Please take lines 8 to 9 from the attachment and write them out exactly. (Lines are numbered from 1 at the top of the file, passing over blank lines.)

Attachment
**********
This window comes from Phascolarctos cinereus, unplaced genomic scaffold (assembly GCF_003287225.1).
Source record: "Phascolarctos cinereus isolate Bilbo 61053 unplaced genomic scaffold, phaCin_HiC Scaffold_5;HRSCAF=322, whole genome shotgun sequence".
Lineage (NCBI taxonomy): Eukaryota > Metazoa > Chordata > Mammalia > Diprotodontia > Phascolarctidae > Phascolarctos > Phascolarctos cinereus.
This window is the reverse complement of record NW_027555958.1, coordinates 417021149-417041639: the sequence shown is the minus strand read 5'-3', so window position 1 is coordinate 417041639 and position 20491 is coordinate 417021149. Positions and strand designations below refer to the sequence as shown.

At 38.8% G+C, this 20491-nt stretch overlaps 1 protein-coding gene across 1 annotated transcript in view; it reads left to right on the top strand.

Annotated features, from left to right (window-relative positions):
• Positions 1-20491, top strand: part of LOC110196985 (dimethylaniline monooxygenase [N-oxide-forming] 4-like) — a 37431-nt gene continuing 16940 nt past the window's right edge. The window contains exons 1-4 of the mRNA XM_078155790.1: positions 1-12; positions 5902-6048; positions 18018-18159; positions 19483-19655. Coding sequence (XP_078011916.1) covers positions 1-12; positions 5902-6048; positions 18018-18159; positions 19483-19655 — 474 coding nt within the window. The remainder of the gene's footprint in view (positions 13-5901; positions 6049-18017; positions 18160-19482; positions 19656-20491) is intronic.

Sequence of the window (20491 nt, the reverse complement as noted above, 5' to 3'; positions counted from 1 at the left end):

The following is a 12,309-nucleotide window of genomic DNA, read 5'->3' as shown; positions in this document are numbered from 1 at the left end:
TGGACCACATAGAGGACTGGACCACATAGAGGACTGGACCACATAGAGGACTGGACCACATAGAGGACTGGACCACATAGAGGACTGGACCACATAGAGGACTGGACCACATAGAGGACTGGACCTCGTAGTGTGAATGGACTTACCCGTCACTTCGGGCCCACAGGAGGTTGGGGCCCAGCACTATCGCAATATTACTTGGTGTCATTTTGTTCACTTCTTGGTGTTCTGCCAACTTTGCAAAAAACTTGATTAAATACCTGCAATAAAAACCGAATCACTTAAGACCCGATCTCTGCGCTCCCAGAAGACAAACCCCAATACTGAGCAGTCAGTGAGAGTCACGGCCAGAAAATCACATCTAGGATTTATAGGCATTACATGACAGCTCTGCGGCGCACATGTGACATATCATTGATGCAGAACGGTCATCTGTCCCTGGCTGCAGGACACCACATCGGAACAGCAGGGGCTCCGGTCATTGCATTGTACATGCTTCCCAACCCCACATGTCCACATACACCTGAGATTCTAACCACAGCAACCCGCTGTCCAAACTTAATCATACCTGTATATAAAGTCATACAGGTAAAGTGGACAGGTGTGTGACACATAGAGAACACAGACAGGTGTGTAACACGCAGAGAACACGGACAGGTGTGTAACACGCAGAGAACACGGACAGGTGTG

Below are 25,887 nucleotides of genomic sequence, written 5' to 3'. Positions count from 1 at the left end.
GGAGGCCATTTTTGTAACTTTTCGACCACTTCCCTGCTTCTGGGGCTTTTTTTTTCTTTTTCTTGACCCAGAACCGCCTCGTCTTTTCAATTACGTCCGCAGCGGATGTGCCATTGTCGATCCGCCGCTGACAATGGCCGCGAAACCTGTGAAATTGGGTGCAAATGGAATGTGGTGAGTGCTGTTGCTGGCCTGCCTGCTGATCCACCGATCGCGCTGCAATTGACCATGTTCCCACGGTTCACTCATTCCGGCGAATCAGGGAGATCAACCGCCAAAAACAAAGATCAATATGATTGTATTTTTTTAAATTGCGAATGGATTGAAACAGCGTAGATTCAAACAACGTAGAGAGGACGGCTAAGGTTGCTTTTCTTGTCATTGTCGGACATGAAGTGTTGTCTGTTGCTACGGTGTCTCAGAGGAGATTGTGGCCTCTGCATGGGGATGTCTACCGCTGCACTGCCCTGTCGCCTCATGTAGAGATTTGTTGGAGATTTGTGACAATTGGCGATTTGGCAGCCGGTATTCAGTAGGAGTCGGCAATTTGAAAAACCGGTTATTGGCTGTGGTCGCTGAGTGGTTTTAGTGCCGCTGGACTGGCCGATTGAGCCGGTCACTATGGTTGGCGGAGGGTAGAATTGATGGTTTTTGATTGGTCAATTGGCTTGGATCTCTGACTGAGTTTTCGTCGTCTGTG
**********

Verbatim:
Sequence of the window (20491 nt, the reverse complement as noted above, 5' to 3'; positions counted from 1 at the left end):

The following is a 12,309-nucleotide window of genomic DNA, read 5'->3' as shown; positions in this document are numbered from 1 at the left end: